Crab Spider from Cricket Shipment

2010 February 21

We’ve had a tarantula for some time[1], and her primary food is crickets. In the summer, we mostly just catch crickets outside for her to eat, but in the winter that doesn’t work so well and we have to buy them. The only local place to buy crickets is quite a long drive away and has kind of unpredictably irregular business hours, so S_ has decided it will be more convenient to just raise them herself (on which there will probably be more later). So, to get a starting population, she mail-ordered 500 crickets[2]. When they arrived and she transferred them to their new home, she found that there was something else in the box too:

This is a pretty standard-size spider, the body is about 5-6 mm long. Luckily, it was willing to look me in the eyes for a clear face shot, and the eye pattern looks like it is one of the numerous species of crab spider. One of the less crab-like ones, probably one of the “running crab spiders”.

This is exactly the sort of spider that would probably do well in a cage of young crickets. It isn’t big enough to tackle an adult, but would easily be able to handle the hatchlings up through nymphs in the first two molts or so (which are no bigger than the spider). Crab spiders also aren’t much for spinning webs, so it could hang out in sheltered areas where the person raising the crickets woudn’t see it, with no web to betray its presence. The color is not wildly different from the crickets’ color (domesticated feeder crickets are a light brown, not black like most of our wild crickets), so it wouldn’t even stand out to the eye.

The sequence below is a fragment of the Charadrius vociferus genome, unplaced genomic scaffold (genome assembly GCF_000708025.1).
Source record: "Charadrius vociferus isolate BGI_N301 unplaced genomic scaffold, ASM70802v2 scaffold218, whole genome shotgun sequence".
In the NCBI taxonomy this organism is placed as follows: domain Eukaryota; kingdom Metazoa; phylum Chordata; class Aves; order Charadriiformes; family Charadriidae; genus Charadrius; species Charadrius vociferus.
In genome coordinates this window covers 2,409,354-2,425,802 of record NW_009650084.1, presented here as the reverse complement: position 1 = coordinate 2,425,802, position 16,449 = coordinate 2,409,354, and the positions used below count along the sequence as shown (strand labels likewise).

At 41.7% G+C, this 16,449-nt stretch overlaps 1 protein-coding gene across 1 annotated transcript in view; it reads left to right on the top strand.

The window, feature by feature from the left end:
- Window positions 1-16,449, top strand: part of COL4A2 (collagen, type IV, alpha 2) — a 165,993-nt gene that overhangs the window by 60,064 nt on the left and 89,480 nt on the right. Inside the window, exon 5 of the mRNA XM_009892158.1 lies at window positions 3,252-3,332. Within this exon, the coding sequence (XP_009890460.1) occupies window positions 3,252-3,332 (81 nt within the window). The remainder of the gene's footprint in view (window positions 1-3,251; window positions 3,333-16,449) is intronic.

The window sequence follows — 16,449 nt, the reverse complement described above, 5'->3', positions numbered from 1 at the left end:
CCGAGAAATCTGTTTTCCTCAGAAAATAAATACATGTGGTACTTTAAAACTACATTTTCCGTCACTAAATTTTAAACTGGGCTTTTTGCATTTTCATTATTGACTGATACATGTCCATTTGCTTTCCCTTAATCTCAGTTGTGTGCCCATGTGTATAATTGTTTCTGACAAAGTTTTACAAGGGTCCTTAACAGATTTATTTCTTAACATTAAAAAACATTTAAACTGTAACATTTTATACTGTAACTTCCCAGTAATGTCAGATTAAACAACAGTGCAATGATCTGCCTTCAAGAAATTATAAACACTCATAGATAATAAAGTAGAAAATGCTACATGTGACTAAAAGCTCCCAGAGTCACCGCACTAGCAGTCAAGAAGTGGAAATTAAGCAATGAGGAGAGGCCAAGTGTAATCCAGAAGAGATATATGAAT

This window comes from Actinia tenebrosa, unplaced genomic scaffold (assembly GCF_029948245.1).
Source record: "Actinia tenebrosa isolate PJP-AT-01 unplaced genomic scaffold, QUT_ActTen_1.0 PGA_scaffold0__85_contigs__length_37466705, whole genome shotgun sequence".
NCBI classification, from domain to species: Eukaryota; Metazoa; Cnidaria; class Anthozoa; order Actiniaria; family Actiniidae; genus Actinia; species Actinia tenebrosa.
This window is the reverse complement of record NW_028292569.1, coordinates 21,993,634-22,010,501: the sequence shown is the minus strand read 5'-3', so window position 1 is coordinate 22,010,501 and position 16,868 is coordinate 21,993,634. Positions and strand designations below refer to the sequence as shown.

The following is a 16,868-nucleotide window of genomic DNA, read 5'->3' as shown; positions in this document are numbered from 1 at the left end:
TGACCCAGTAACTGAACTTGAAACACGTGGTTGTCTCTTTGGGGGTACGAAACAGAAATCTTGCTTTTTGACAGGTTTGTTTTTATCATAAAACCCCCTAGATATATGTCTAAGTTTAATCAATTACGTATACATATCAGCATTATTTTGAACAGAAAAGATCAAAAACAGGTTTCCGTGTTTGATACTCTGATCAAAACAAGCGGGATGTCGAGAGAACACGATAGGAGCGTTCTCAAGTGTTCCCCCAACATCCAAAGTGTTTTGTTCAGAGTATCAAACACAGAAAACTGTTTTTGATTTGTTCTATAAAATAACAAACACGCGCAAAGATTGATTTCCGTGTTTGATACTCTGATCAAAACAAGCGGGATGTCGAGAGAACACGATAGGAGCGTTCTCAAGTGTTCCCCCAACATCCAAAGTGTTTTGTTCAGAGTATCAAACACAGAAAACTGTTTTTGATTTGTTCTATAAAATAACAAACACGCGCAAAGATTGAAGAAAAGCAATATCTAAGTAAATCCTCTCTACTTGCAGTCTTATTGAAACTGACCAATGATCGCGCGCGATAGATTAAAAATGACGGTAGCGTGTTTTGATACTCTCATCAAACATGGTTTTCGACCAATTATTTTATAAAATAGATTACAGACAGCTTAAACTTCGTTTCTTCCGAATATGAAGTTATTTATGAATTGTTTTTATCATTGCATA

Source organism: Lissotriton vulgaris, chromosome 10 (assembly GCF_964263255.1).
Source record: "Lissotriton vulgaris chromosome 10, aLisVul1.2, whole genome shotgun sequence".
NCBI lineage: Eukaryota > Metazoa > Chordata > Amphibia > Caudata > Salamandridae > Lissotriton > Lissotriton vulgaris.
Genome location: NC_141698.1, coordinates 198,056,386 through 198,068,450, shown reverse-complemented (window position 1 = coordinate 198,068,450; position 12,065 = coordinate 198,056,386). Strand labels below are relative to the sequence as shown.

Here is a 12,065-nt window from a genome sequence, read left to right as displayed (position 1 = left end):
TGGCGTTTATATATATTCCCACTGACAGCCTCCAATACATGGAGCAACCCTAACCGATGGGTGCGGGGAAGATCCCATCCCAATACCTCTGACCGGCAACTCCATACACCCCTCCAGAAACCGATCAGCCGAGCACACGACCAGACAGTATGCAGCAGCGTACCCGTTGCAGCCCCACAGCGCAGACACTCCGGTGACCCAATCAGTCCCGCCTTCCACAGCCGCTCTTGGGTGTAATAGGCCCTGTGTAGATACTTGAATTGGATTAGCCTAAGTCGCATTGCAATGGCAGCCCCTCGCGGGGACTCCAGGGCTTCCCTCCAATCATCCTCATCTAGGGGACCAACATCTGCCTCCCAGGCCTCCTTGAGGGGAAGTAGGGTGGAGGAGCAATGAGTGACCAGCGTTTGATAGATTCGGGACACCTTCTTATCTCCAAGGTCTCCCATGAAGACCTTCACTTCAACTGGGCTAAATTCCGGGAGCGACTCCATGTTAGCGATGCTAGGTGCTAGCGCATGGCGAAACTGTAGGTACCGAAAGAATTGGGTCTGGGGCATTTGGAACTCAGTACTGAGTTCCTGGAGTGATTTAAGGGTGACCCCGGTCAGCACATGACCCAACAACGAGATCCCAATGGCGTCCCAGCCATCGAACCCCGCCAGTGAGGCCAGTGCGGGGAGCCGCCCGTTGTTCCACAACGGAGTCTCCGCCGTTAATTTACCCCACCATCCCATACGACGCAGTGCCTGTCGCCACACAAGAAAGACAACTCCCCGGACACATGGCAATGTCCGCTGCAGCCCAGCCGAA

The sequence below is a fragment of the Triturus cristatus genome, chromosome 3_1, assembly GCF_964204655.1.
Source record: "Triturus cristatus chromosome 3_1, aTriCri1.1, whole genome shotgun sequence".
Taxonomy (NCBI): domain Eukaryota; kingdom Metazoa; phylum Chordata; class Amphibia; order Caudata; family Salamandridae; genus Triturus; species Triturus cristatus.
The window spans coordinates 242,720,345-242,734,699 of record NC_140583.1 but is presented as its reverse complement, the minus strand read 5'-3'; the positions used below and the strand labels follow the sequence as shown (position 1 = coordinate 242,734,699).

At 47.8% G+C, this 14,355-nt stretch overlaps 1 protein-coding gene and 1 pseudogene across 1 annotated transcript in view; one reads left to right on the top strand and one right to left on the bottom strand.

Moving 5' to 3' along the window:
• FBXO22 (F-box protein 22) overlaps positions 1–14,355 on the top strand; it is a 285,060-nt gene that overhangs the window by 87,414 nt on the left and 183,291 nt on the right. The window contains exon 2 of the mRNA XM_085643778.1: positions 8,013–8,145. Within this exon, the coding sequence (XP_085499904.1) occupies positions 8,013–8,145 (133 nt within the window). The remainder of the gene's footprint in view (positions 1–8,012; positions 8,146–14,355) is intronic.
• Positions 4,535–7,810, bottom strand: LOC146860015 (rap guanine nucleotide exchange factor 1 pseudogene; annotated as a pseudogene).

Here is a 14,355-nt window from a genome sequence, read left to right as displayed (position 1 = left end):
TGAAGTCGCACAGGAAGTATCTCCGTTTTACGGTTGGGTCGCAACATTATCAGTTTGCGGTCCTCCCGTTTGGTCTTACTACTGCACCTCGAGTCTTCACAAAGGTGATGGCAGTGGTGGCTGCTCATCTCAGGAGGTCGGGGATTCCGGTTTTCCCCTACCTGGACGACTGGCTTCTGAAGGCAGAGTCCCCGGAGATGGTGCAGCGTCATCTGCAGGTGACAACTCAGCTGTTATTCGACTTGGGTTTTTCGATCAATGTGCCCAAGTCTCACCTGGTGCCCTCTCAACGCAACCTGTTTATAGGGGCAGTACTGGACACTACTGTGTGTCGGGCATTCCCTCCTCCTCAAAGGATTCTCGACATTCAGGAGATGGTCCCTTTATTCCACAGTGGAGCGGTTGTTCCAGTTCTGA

The big question in my mind is whether this is a first-generation invader, that got into the cricket cultivation cage when it was just a teensy spiderling and was then living in there in luxury ever since, or whether they have been in the breeder’s cages for generations. The big sticking points for getting really established would be that (a) the initial generation would need to include at least one male and one female, so there would have to be several spiderlings getting in at once; (b) they’d have to avoid having their egg cases either noticed by the cricket breeder during cage cleanings, or eaten by the crickets (who are omnivorous and eat most anything); and (c) the breeder would have to not notice the periodic population explosion of spiders when an egg case hatched out. Overall, I think that a continuing long-term population is probably unlikely, so this was most likely a casual interloper from the fall.

Update on Dec. 14, 2010: The theory that a cricket breeder has an established spider population infesting their rearing cages has just received a pretty substantial boost. First, The Urban Pantheist found a very similar (but larger) spider in a cricket shipment. And then, when I mentioned that it looked a lot like ours here, he found another one on BugGuide that was also found in a shipment of crickets. Twice might be coincidence, but three times (with all three appearing to be the same species) is looking more like a thriving population. The one on BugGuide has been classified as being in the genus Thanatus.

One last picture: the abdomen looks like it is covered by very, very fine hairs. Hairs so fine that they make human hairs look like ropes. If there was some way to use spider hair to make fabric, it would probably be the softest, finest fabric imagineable. And, considering how many spiders would have to be sheared to make it, probably also the most expensive.